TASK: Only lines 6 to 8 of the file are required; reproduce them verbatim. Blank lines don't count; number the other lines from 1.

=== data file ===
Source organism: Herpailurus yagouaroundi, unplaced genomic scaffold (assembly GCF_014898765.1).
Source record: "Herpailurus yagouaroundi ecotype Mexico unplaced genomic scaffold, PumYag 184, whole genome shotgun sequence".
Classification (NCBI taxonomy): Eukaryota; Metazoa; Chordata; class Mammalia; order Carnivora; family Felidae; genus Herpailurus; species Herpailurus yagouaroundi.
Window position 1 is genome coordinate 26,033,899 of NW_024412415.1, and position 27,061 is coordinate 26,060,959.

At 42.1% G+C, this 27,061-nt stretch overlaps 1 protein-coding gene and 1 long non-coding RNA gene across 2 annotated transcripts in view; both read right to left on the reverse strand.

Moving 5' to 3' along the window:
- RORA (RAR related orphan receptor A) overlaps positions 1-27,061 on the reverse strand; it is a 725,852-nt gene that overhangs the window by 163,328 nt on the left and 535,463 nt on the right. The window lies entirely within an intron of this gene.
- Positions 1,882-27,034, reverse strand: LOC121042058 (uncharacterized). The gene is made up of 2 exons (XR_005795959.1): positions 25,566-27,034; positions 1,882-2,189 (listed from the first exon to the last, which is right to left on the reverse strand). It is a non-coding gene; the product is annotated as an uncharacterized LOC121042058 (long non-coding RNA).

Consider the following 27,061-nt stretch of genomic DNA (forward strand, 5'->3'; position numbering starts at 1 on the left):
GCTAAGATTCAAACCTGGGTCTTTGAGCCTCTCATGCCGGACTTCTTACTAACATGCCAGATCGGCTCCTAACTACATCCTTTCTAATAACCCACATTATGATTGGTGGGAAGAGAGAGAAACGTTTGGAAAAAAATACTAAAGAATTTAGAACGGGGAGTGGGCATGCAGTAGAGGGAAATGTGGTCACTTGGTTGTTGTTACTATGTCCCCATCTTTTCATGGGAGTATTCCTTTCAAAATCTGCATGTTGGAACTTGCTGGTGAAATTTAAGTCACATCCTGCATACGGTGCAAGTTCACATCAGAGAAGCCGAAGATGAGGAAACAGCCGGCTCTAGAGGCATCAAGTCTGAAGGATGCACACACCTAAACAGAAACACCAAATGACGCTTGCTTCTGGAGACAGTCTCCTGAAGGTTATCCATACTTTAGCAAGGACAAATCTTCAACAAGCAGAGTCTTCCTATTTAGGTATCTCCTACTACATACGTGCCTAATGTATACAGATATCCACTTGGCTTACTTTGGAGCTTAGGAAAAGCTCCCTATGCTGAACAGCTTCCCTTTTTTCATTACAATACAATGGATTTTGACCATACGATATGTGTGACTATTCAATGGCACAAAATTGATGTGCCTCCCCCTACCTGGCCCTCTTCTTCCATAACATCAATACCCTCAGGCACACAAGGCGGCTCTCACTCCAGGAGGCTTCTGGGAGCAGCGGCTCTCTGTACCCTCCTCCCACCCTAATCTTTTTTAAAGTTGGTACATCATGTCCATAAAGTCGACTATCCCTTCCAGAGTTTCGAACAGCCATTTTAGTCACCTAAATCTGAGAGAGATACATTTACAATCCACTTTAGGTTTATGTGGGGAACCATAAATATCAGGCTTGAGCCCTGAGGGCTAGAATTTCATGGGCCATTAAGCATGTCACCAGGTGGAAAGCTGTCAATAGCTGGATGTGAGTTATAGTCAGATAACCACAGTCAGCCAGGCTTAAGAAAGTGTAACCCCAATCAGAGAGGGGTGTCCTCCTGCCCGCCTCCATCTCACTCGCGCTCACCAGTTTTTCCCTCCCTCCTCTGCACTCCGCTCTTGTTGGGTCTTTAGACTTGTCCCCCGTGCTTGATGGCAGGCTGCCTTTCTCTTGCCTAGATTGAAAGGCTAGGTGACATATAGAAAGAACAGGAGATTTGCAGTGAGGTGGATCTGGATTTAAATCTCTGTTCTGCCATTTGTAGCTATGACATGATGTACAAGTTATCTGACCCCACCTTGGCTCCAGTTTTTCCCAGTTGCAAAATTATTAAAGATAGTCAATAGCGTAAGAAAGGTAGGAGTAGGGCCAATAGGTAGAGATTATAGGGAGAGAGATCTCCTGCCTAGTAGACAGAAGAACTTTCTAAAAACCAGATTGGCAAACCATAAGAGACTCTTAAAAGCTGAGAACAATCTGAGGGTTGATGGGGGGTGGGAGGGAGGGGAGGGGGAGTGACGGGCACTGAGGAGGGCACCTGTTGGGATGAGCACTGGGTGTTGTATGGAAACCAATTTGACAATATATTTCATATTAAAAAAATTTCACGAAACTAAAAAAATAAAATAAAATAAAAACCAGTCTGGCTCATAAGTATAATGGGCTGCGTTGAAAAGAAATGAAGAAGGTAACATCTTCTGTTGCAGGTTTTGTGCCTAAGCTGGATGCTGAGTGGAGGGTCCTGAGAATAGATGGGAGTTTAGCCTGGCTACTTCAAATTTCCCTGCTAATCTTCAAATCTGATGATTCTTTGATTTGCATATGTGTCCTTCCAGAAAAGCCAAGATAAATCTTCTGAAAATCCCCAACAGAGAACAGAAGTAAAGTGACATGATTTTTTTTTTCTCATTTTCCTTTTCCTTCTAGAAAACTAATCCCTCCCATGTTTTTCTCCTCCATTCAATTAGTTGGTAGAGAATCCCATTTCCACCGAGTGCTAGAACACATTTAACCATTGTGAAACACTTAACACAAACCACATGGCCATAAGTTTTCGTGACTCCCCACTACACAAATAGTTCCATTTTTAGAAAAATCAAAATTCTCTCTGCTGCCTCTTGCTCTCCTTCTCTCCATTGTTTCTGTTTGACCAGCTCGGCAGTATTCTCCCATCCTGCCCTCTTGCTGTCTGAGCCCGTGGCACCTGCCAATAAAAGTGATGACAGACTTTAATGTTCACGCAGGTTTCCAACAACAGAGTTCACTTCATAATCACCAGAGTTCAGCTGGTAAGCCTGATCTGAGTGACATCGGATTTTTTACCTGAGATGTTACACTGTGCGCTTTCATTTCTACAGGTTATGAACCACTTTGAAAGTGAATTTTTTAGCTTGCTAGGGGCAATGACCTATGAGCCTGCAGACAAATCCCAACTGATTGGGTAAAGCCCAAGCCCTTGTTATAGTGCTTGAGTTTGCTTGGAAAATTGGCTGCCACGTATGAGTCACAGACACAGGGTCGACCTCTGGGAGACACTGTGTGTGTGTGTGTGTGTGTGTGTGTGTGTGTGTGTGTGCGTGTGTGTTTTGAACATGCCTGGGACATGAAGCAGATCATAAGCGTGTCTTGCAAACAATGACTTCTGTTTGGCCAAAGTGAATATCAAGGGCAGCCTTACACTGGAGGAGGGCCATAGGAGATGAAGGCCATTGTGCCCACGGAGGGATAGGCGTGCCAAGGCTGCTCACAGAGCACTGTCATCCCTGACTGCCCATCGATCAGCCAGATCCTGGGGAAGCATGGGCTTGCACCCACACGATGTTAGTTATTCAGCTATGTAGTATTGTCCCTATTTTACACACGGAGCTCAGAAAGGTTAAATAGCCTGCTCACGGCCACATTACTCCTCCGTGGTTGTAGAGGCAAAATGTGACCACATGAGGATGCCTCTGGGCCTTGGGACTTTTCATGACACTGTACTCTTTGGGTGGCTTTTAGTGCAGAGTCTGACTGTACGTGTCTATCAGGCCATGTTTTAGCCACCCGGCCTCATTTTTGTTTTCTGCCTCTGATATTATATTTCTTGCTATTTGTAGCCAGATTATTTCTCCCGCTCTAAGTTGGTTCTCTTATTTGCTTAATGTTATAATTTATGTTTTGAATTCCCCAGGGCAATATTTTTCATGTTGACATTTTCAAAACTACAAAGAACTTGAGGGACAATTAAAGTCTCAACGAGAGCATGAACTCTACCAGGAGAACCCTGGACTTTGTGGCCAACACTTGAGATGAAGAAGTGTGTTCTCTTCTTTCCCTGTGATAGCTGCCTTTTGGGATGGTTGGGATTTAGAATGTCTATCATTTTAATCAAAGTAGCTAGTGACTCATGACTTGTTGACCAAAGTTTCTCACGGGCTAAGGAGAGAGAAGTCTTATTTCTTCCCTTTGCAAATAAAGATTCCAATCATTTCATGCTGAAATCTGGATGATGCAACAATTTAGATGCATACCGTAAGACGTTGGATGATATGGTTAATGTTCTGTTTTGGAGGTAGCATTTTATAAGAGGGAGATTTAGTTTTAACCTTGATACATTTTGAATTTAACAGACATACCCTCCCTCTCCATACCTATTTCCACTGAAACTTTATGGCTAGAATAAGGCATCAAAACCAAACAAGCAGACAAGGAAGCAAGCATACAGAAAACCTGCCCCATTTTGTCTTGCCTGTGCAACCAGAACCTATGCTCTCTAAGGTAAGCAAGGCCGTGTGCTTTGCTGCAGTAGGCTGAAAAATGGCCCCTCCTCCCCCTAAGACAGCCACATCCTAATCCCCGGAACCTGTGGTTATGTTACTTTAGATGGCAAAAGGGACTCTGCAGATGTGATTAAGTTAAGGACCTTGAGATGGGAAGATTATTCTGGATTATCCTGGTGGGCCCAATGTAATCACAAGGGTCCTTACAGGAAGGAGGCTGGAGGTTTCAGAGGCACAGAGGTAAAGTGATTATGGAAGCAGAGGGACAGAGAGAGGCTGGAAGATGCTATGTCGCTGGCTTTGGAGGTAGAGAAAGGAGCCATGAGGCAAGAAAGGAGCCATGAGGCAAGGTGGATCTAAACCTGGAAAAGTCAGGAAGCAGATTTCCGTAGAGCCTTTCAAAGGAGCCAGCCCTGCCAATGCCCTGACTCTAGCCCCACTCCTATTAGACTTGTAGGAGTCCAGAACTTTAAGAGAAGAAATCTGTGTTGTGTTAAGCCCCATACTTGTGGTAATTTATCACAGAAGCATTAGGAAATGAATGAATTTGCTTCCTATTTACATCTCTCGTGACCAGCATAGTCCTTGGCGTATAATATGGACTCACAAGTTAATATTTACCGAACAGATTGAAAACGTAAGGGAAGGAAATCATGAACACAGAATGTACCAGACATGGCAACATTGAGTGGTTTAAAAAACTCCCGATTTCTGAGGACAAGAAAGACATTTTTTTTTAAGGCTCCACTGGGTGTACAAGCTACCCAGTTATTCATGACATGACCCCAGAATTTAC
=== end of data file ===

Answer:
Moving 5' to 3' along the window:
- RORA (RAR related orphan receptor A) overlaps positions 1-27,061 on the reverse strand; it is a 725,852-nt gene that overhangs the window by 163,328 nt on the left and 535,463 nt on the right. The window lies entirely within an intron of this gene.
- Positions 1,882-27,034, reverse strand: LOC121042058 (uncharacterized). The gene is made up of 2 exons (XR_005795959.1): positions 25,566-27,034; positions 1,882-2,189 (listed from the first exon to the last, which is right to left on the reverse strand). It is a non-coding gene; the product is annotated as an uncharacterized LOC121042058 (long non-coding RNA).